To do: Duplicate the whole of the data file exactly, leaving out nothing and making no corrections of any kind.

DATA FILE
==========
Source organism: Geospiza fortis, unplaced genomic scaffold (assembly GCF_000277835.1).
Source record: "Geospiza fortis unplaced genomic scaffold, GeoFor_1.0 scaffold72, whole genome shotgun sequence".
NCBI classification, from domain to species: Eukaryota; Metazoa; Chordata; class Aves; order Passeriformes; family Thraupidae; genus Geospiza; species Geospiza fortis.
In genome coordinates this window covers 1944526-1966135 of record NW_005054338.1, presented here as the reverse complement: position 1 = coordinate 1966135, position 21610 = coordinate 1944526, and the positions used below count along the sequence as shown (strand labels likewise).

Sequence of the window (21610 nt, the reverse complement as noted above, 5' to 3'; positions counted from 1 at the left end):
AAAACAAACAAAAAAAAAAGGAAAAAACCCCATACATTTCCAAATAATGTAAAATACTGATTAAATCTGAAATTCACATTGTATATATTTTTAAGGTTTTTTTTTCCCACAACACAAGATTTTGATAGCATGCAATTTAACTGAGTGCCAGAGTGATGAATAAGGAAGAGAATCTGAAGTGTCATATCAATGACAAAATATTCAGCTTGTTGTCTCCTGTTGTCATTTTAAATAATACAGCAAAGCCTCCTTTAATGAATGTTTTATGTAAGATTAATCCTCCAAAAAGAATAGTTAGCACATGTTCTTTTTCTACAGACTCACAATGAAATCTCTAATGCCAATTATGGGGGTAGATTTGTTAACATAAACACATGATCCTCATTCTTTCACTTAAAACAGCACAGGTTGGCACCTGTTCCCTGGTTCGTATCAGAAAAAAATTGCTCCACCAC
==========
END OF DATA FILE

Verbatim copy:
Source organism: Geospiza fortis, unplaced genomic scaffold (assembly GCF_000277835.1).
Source record: "Geospiza fortis unplaced genomic scaffold, GeoFor_1.0 scaffold72, whole genome shotgun sequence".
NCBI classification, from domain to species: Eukaryota; Metazoa; Chordata; class Aves; order Passeriformes; family Thraupidae; genus Geospiza; species Geospiza fortis.
In genome coordinates this window covers 1944526-1966135 of record NW_005054338.1, presented here as the reverse complement: position 1 = coordinate 1966135, position 21610 = coordinate 1944526, and the positions used below count along the sequence as shown (strand labels likewise).

Sequence of the window (21610 nt, the reverse complement as noted above, 5' to 3'; positions counted from 1 at the left end):
AAAACAAACAAAAAAAAAAGGAAAAAACCCCATACATTTCCAAATAATGTAAAATACTGATTAAATCTGAAATTCACATTGTATATATTTTTAAGGTTTTTTTTTCCCACAACACAAGATTTTGATAGCATGCAATTTAACTGAGTGCCAGAGTGATGAATAAGGAAGAGAATCTGAAGTGTCATATCAATGACAAAATATTCAGCTTGTTGTCTCCTGTTGTCATTTTAAATAATACAGCAAAGCCTCCTTTAATGAATGTTTTATGTAAGATTAATCCTCCAAAAAGAATAGTTAGCACATGTTCTTTTTCTACAGACTCACAATGAAATCTCTAATGCCAATTATGGGGGTAGATTTGTTAACATAAACACATGATCCTCATTCTTTCACTTAAAACAGCACAGGTTGGCACCTGTTCCCTGGTTCGTATCAGAAAAAAATTGCTCCACCAC